There are so many superhero movies these days, it's easy to get tired of them and say, "Oh, not another one!" But I can tell you, Wonder Woman isn't just another superhero movie. It has great depth, with good writing, great acting, and a fresh take on an old story line. See it!

Wednesday, October 25, 2017

Pirates of the Caribbean: Dead Men Tell No Tales: Not the Best of the Series, By a Mile

Movie Review: Pirates of the Caribbean: Dead Men Tell No Tales (2017)
Version: Library borrow

The most recent chapter in the Pirates of the Caribbean saga is Dead Men Tell No Tales. It doesn't measure up to its predecessors, not from the lack of will but from the lack of a good effort.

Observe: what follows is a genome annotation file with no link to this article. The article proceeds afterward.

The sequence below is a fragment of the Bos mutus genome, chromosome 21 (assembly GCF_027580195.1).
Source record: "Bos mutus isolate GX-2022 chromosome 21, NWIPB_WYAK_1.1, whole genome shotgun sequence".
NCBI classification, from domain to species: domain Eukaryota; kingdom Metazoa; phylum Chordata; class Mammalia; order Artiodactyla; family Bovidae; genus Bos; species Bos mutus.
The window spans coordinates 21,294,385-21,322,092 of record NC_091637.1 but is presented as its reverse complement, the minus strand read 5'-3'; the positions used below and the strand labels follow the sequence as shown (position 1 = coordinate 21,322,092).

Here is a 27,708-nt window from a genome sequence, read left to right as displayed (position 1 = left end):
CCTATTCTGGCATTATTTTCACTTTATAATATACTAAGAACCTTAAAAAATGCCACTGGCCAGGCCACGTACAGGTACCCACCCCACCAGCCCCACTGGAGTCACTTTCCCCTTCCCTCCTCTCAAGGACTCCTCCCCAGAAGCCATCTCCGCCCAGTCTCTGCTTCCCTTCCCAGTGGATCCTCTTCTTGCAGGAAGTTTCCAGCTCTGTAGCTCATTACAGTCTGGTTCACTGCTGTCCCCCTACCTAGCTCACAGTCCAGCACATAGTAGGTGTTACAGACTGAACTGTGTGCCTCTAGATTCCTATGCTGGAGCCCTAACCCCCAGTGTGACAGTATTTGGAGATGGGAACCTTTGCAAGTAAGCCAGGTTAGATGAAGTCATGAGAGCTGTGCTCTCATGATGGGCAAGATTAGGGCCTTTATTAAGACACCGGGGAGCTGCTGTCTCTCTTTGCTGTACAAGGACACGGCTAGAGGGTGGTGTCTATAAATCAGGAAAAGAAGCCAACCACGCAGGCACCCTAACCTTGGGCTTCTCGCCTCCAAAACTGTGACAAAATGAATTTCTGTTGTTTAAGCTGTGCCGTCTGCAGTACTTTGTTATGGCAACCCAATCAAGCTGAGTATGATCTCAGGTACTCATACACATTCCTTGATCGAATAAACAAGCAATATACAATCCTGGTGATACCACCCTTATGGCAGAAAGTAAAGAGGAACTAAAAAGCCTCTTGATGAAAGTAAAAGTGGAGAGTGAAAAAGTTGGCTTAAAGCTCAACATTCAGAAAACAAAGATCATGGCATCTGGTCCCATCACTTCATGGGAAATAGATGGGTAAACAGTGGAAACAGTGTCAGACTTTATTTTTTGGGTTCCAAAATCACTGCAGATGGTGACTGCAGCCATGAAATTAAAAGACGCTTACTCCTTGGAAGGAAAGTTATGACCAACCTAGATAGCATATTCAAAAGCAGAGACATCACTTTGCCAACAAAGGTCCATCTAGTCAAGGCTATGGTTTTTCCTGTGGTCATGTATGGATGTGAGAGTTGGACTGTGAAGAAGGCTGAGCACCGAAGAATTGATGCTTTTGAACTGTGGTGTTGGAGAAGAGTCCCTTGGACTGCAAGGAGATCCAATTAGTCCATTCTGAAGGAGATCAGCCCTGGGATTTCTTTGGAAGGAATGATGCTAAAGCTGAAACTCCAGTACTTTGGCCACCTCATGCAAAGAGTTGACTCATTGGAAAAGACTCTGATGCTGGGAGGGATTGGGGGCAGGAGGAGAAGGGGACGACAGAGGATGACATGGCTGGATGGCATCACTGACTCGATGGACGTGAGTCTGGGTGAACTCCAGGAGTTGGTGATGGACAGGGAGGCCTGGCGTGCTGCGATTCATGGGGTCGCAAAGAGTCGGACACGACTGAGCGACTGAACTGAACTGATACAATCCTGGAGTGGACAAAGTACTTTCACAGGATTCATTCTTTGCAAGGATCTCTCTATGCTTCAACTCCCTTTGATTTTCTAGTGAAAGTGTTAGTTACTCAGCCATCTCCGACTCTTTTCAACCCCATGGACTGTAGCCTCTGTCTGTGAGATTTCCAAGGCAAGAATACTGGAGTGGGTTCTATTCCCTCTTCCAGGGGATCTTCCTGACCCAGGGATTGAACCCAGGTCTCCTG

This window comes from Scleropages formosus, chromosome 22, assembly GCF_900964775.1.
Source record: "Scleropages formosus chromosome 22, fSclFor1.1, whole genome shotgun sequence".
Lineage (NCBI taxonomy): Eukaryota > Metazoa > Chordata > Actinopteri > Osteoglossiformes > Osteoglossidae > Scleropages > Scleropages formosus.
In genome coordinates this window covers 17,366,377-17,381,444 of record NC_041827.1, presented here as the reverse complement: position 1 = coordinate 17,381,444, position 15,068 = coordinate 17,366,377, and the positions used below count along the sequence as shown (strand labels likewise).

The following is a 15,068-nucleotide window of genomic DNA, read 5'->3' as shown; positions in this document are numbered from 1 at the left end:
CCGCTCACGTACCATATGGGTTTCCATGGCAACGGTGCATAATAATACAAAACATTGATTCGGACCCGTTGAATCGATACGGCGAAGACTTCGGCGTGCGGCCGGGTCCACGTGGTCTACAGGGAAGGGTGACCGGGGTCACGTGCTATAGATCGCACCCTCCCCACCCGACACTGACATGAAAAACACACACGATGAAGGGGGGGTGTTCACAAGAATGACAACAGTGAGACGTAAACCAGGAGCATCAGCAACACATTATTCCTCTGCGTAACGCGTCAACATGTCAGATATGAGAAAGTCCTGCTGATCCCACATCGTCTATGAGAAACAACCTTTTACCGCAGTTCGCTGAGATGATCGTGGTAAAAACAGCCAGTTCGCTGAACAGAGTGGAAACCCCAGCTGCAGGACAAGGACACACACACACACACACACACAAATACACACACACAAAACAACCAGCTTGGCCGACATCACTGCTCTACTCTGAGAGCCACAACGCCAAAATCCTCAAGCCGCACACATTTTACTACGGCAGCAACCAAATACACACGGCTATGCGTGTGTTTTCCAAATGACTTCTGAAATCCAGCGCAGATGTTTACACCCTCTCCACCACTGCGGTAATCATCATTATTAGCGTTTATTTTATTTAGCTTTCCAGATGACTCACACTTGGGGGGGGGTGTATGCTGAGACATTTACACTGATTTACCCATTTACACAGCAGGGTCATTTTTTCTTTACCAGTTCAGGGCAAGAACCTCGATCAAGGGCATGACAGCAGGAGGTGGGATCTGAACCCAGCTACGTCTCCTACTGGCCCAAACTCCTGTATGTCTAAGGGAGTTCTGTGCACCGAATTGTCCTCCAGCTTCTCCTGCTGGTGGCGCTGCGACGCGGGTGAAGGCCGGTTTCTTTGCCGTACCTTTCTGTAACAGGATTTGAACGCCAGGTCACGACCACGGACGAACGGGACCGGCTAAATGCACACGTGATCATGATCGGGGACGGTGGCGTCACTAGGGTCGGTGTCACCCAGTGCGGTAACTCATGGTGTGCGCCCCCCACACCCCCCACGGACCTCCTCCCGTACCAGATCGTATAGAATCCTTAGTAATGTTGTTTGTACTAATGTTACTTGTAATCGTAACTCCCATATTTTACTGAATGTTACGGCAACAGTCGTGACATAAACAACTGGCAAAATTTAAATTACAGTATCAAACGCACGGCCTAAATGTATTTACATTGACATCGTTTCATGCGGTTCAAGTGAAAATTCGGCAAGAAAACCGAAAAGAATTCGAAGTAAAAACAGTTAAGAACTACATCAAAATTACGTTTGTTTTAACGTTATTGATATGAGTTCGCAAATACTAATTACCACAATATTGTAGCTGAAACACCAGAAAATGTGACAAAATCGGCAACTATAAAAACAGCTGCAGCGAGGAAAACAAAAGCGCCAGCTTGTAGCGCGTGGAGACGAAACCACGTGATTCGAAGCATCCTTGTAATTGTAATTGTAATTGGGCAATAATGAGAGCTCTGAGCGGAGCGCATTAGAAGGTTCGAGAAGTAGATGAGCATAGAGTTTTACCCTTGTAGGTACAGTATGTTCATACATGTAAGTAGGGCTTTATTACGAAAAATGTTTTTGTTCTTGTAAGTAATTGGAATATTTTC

Here we find Jack Sparrow (played again by Johnny Depp) in threat for his life by a terrifying nemesis, one Captain Salazar (played by Javiere Bardem), whom Sparrow defeated long ago at the cost of his ship and crew on cruel rocks, trapped in the Devil's Triangle. Salazar's only hope of escape and revenge on Sparrow is seizing the legendary Trident of Poseidon. At Sparrow's aid is Henry Turner (played by Brenton Thwaites), son of Will Turner, who also seeks the Trident to free his father from the depths of the sea. In the mix is Captain Barbossa (played again by Geoffrey Rush), who is looking to profit from the Trident himself, and finds an interesting connection with Turner's love interest in the story, Carina Smyth (played by Kaya Scodelario).